dollar less than what is being proposed in The Fair Minimum Wage Act of 
2013. After peaking at 16.4 employees per establishment in 1996, the 
average number of workers in Oregon's restaurants declined steadily.
    By 2011, Oregon's restaurants employed an average of only 13.8 
workers, or 2.6 fewer employees than they did before the State's 
minimum wage began rising above the Federal level in 1997, according to 
analysis of data from the Bureau of Labor Statistics.
    In comparison, as shown in the following chart, all restaurants in 
the United States employed an average of 16.9 workers in 2011, 
unchanged from the 1996 level. If Oregon's average staffing levels had 
remained at its 1996 level of 16.4 employees per establishment, the 
State's restaurant industry would have employed an additional 23,500 
individuals by 2011. This result in other States with minimum wages 
higher than the Federal minimum wage is similar.


                 tipped employees are well compensated
    Due to our business model, I do not have tipped employees, but 
because The Fair Minimum Wage Act of 2013 would also increase the cash 
wage for tipped employees from $2.13 today to 70 percent of the non-
tipped minimum wage, I would like to offer some data on behalf of the 
National Restaurant Association.
    On a national level, the median hourly earnings of waiters and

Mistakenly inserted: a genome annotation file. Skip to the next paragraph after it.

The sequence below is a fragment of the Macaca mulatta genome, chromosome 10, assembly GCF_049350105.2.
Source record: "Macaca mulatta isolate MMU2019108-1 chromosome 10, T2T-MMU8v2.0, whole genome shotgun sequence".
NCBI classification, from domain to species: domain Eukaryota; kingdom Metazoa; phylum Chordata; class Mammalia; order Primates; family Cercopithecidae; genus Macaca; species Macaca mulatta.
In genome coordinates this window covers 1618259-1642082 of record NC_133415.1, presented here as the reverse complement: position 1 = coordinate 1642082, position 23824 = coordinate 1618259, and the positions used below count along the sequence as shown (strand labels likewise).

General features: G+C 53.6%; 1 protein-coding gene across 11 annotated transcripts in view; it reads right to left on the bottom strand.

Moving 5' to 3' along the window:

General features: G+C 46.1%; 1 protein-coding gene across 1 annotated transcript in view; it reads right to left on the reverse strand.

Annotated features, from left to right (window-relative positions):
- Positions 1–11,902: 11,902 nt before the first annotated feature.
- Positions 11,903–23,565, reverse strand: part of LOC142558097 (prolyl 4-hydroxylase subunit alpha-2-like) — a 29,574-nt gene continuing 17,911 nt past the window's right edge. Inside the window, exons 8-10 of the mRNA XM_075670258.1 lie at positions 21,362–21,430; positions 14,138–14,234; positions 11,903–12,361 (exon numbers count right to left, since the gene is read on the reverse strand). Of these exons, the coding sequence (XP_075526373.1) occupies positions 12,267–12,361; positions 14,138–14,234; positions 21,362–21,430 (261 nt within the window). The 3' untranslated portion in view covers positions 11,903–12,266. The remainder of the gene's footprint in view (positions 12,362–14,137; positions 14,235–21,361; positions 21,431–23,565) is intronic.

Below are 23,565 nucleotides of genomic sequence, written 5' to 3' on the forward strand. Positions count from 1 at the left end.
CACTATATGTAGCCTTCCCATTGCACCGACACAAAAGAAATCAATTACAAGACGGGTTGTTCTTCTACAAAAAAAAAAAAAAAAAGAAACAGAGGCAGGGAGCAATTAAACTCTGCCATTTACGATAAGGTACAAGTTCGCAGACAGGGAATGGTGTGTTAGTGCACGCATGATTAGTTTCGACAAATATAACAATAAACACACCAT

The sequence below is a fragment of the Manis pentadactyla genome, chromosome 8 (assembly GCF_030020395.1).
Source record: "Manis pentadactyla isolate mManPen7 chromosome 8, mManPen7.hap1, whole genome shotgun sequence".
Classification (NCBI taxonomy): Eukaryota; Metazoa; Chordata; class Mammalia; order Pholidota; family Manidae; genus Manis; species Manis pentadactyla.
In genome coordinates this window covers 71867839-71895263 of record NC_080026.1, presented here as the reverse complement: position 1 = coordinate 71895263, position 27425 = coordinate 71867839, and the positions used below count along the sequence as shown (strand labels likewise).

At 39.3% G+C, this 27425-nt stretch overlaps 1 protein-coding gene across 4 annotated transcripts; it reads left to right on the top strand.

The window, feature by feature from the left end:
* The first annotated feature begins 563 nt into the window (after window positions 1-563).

waitresses range from $16 for entry-level servers to $22 for more 
experienced servers. Median hourly tips received by waiters and 
waitresses range from $12 for entry-level servers to $17 for more 
experienced servers. The median hourly employer-paid wage ranges from 
$4 for entry-level servers to $5 for more experienced servers. Thus, 
once again, it seems that this legislation is a solution in search of a 
problem that does not exist.


         bottom line impact of an increase in the minimum wage
    Food and labor costs are the two most significant line items for a 
restaurant, each accounting for approximately 33 cents of every dollar 
in sales. With average pre-tax margins of roughly 4 to 6 percent, 
increases in food and labor costs can have a dramatic impact on a 
restaurant's bottom line.
    Like many other business owners, I am preparing for the impact that 
the new healthcare employer mandates will have on my business. In fact, 
I am still trying to figure out whether I have 50 full-time 
equivalents, which is what would trigger most of the penalties and 
employer mandates. If a 39 percent minimum wage increase is added to 
this burden, my labor costs will soar.
    The chart below illustrates the impact that an increase in the 
Federal minimum wage from $7.25 to $10.10 would have on a restaurant's 
bottom line--not considering any additional costs from the new 
healthcare law.
    While, in theory, it may sound to some as a good idea to increase 
the starting wage, the ramifications go much further. If I increase the 
wage that I pay entry level employees by $2.85, then I also have to 
give a $2.85 raise to my employees that are making $10, $12, and even 
$14 an hour. Otherwise, it would not be fair to these employees who 
have been with me for several years and worked their way up the ladder.
    I would love to give all of my employees a $2.85 raise, but the 
reality is I simply cannot afford it. In fact, if the starting wage was 
increased to $10.10, then, approximately, 75 percent of my employees 
would end up getting a $2.85 an hour pay increase. That would result in 
a 22 percent jump in my labor costs, which would be very difficult for 
my business to withstand.
    As a result of a 22 percent increase in labor costs, pre-tax income 
plunges 58 percent for an average restaurant operation. Prior to the 
minimum wage increase, pre-tax income represented 4.4 percent of sales 
for an average restaurant, or $39,500, in the example below. After